In The News

Volunteer Reviewers Needed for 2023 NHCA Conference Abstracts

Posted: July 6, 2022

The Program Task Force is calling for interested volunteers to assist in abstract review for the 2023 NHCA Conference. This is an important step in ensuring the impact and professionalism of our conference, and in qualifying for continuing education. We’re seeking experienced and new reviewers, with a goal of diversity in background and specialization.

Abstract reviews need to be completed between August 2 and August 29. Reviewers may access the portal freely during that time, allowing for considerable flexibility.

If you are interested in assisting with this vital task, please contact Director of Education Laura Kauth at [email protected]. A note about your professional area is appreciated.

As always, thank you to the volunteers who make our conference possible!


We are Still Seeking Your Action Shots and Abstract Photography

Posted: July 6, 2022

We are improving our NHCA website. Our members perform important activities in the prevention of hearing loss. These include research, industrial hygiene, patient education, monitoring audiometry, and more… We are seeking photos of our members in action. We are also seeking hearing-related abstract/artistic photos. Your contributions will help highlight the critical work of our members and our most important resource - YOU. Please submit your images to Don Finan at [email protected]. If your photo is chosen, we'll send a release form for your signature so we can legally use it. Only a select number of images may be used over time, and photos may be cropped. Thank you!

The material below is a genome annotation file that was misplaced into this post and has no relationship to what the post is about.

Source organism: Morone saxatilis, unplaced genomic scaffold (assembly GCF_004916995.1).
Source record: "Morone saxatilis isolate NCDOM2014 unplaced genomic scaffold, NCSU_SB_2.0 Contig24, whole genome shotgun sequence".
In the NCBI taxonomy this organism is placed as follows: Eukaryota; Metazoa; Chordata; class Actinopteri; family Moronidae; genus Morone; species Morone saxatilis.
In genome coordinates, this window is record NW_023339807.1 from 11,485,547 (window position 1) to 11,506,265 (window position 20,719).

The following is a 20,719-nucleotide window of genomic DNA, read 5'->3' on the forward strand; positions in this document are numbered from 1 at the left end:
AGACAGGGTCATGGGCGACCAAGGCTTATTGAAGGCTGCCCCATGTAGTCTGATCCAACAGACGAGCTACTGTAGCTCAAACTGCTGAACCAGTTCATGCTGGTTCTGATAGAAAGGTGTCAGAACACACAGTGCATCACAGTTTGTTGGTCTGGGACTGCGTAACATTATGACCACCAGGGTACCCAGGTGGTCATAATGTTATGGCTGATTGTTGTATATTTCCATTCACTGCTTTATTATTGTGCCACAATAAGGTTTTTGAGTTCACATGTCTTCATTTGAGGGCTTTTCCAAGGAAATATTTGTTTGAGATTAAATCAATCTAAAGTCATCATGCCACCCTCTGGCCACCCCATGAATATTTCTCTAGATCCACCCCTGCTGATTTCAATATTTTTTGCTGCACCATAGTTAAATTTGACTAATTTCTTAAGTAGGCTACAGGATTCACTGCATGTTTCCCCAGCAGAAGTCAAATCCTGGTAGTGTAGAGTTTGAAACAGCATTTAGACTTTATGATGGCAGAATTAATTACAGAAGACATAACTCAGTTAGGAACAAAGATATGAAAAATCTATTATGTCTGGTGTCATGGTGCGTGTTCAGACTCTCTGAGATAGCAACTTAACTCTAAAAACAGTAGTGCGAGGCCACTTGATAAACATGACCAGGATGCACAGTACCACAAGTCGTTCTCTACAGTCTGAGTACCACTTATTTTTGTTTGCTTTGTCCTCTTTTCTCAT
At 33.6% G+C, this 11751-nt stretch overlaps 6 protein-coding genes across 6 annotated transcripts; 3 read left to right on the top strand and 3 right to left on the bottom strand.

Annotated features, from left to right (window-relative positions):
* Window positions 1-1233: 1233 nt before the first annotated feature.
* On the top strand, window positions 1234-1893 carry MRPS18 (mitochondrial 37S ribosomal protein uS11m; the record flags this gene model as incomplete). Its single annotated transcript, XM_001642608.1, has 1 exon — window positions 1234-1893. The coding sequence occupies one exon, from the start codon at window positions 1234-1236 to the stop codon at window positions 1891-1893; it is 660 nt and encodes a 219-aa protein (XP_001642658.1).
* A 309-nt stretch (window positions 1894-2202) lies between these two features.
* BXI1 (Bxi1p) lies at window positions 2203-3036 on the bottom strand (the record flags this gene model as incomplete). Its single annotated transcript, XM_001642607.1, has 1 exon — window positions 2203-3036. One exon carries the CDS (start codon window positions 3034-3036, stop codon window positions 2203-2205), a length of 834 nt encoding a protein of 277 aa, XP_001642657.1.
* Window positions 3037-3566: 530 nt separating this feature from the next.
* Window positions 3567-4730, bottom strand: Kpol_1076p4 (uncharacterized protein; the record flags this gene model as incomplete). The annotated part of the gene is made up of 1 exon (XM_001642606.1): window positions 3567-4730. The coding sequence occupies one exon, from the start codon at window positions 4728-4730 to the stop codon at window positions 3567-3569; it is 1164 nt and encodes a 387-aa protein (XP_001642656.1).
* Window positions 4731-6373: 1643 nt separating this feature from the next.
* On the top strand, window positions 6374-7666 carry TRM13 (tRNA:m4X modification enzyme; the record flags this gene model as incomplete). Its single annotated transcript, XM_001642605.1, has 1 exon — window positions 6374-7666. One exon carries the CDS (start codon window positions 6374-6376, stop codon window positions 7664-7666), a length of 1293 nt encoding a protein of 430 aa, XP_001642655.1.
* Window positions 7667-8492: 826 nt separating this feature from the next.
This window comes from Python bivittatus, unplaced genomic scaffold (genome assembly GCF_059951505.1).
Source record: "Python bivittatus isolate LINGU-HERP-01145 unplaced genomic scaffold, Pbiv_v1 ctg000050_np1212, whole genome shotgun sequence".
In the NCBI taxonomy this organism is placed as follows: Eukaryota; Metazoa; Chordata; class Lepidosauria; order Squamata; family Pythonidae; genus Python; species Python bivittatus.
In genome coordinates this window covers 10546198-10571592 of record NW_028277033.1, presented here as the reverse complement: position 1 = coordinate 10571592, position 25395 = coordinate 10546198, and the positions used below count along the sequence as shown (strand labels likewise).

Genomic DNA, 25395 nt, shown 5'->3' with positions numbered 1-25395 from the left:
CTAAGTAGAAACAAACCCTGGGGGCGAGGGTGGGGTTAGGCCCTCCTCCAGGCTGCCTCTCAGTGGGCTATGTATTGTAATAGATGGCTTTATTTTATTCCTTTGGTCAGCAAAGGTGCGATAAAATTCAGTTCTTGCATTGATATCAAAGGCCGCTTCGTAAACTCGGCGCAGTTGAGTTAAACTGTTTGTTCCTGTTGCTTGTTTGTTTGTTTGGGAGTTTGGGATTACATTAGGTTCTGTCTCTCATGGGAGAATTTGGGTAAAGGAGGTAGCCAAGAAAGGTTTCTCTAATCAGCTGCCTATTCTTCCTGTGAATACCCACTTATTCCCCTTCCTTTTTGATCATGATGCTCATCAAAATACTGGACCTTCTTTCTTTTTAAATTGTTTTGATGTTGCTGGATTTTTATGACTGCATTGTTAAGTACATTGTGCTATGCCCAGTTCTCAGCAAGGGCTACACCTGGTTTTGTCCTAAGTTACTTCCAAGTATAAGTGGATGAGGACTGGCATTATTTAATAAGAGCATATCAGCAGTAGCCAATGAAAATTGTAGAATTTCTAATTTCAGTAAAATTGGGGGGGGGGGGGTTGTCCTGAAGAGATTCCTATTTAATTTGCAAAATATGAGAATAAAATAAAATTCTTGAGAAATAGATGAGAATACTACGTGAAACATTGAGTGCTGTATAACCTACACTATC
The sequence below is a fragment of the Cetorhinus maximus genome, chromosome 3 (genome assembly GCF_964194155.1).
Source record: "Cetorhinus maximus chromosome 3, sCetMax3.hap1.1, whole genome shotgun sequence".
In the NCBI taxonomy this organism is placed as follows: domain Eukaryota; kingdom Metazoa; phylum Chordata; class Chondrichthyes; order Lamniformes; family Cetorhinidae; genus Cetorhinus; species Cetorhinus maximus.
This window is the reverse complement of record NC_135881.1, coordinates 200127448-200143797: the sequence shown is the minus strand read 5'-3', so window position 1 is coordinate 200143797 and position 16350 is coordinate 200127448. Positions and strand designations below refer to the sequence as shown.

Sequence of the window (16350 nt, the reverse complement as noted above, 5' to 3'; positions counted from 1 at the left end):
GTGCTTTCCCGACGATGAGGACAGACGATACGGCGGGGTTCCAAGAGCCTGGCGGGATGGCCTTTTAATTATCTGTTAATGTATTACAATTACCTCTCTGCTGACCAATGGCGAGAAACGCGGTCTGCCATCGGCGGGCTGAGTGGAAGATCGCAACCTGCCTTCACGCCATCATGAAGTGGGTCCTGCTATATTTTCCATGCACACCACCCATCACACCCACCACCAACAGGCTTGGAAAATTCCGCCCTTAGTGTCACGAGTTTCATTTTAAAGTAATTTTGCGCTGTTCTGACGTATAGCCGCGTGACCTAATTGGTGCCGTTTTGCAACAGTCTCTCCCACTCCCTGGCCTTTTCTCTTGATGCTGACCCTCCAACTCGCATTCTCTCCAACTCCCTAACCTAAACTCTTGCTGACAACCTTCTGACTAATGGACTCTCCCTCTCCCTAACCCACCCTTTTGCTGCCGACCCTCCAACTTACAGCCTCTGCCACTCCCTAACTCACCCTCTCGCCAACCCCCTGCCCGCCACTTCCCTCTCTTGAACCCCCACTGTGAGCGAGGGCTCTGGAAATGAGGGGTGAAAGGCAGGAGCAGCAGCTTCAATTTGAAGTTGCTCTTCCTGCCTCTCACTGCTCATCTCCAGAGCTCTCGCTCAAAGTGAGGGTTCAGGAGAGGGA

Recent Hearing Research

Posted: July 6, 2022



Sound Postcard

Posted: July 6, 2022

Pistol Shrimp: The Super-Powered Crustacean, July 16, 2018

Credit: Michael at: 

What is the loudest animal in the world? Most of us might think of sperm whales (233 dB), blue whales (188 dB at 160 km) or howler monkeys (88 dB), but the pistol and mantis shrimp’s broadband claw snap has been measured at up to 219 dB, making them the loudest animal for their size (less than two ounces). Using cavitation bubbles, which also emit sonoluminescence, these shrimp direct 7232 °F, 100 km/hr sound bubbles (called burbles) toward their prey, usually centimeters away.  

Cavitation, per Merriam-Webster, is the formation of partial vacuums in a liquid by a swiftly moving solid body (such as a propeller) or by high-intensity sound waves

To learn more:


2023 Conference Abstracts 

Posted: July 6, 2022

We are now accepting abstract submissions for the 2023 Annual Conference, in Jacksonville, FL, Feb 9-11, 2023. Don't miss your chance to present at the in-person NHCA 2023 Conference. Submissions are due by August 1, 2022. Submit your abstract here.


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